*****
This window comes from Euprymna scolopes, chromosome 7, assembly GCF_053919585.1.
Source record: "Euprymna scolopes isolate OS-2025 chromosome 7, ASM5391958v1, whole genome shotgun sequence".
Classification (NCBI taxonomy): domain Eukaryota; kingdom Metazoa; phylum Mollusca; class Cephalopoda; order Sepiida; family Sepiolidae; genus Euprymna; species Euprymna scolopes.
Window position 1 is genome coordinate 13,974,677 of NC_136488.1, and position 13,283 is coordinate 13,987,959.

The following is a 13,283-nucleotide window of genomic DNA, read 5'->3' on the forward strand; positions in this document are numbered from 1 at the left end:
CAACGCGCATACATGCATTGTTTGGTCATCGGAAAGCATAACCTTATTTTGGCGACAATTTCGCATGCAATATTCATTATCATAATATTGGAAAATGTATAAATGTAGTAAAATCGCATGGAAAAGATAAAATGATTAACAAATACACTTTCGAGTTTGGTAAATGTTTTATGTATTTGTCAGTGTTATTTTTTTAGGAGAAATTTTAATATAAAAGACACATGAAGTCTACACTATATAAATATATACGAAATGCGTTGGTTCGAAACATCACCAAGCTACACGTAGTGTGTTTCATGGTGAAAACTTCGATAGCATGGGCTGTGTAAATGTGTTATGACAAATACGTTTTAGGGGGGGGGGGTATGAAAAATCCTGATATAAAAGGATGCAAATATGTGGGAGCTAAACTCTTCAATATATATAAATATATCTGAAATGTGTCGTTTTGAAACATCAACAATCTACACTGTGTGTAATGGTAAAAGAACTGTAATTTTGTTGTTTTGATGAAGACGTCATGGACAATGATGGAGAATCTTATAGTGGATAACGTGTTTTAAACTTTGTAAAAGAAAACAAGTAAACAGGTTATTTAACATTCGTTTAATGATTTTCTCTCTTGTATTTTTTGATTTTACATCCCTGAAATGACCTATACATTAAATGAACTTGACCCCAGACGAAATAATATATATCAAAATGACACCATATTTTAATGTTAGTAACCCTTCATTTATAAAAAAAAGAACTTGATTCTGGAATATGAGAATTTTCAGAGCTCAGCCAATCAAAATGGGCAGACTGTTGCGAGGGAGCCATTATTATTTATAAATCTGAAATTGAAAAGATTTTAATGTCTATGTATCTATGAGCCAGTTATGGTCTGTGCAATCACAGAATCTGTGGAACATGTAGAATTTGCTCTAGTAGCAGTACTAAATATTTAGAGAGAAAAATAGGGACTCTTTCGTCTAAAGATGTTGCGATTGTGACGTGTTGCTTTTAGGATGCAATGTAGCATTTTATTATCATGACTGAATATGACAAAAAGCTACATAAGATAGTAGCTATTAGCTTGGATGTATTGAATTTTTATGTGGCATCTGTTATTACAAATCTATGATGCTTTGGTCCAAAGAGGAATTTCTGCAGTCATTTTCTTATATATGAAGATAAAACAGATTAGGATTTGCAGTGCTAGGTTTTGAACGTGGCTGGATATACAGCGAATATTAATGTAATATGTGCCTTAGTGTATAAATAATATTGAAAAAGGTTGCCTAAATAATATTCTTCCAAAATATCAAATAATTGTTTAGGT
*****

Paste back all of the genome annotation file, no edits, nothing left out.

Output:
This window comes from Euprymna scolopes, chromosome 7, assembly GCF_053919585.1.
Source record: "Euprymna scolopes isolate OS-2025 chromosome 7, ASM5391958v1, whole genome shotgun sequence".
Classification (NCBI taxonomy): domain Eukaryota; kingdom Metazoa; phylum Mollusca; class Cephalopoda; order Sepiida; family Sepiolidae; genus Euprymna; species Euprymna scolopes.
Window position 1 is genome coordinate 13,974,677 of NC_136488.1, and position 13,283 is coordinate 13,987,959.

The following is a 13,283-nucleotide window of genomic DNA, read 5'->3' on the forward strand; positions in this document are numbered from 1 at the left end:
CAACGCGCATACATGCATTGTTTGGTCATCGGAAAGCATAACCTTATTTTGGCGACAATTTCGCATGCAATATTCATTATCATAATATTGGAAAATGTATAAATGTAGTAAAATCGCATGGAAAAGATAAAATGATTAACAAATACACTTTCGAGTTTGGTAAATGTTTTATGTATTTGTCAGTGTTATTTTTTTAGGAGAAATTTTAATATAAAAGACACATGAAGTCTACACTATATAAATATATACGAAATGCGTTGGTTCGAAACATCACCAAGCTACACGTAGTGTGTTTCATGGTGAAAACTTCGATAGCATGGGCTGTGTAAATGTGTTATGACAAATACGTTTTAGGGGGGGGGGGTATGAAAAATCCTGATATAAAAGGATGCAAATATGTGGGAGCTAAACTCTTCAATATATATAAATATATCTGAAATGTGTCGTTTTGAAACATCAACAATCTACACTGTGTGTAATGGTAAAAGAACTGTAATTTTGTTGTTTTGATGAAGACGTCATGGACAATGATGGAGAATCTTATAGTGGATAACGTGTTTTAAACTTTGTAAAAGAAAACAAGTAAACAGGTTATTTAACATTCGTTTAATGATTTTCTCTCTTGTATTTTTTGATTTTACATCCCTGAAATGACCTATACATTAAATGAACTTGACCCCAGACGAAATAATATATATCAAAATGACACCATATTTTAATGTTAGTAACCCTTCATTTATAAAAAAAAGAACTTGATTCTGGAATATGAGAATTTTCAGAGCTCAGCCAATCAAAATGGGCAGACTGTTGCGAGGGAGCCATTATTATTTATAAATCTGAAATTGAAAAGATTTTAATGTCTATGTATCTATGAGCCAGTTATGGTCTGTGCAATCACAGAATCTGTGGAACATGTAGAATTTGCTCTAGTAGCAGTACTAAATATTTAGAGAGAAAAATAGGGACTCTTTCGTCTAAAGATGTTGCGATTGTGACGTGTTGCTTTTAGGATGCAATGTAGCATTTTATTATCATGACTGAATATGACAAAAAGCTACATAAGATAGTAGCTATTAGCTTGGATGTATTGAATTTTTATGTGGCATCTGTTATTACAAATCTATGATGCTTTGGTCCAAAGAGGAATTTCTGCAGTCATTTTCTTATATATGAAGATAAAACAGATTAGGATTTGCAGTGCTAGGTTTTGAACGTGGCTGGATATACAGCGAATATTAATGTAATATGTGCCTTAGTGTATAAATAATATTGAAAAAGGTTGCCTAAATAATATTCTTCCAAAATATCAAATAATTGTTTAGGT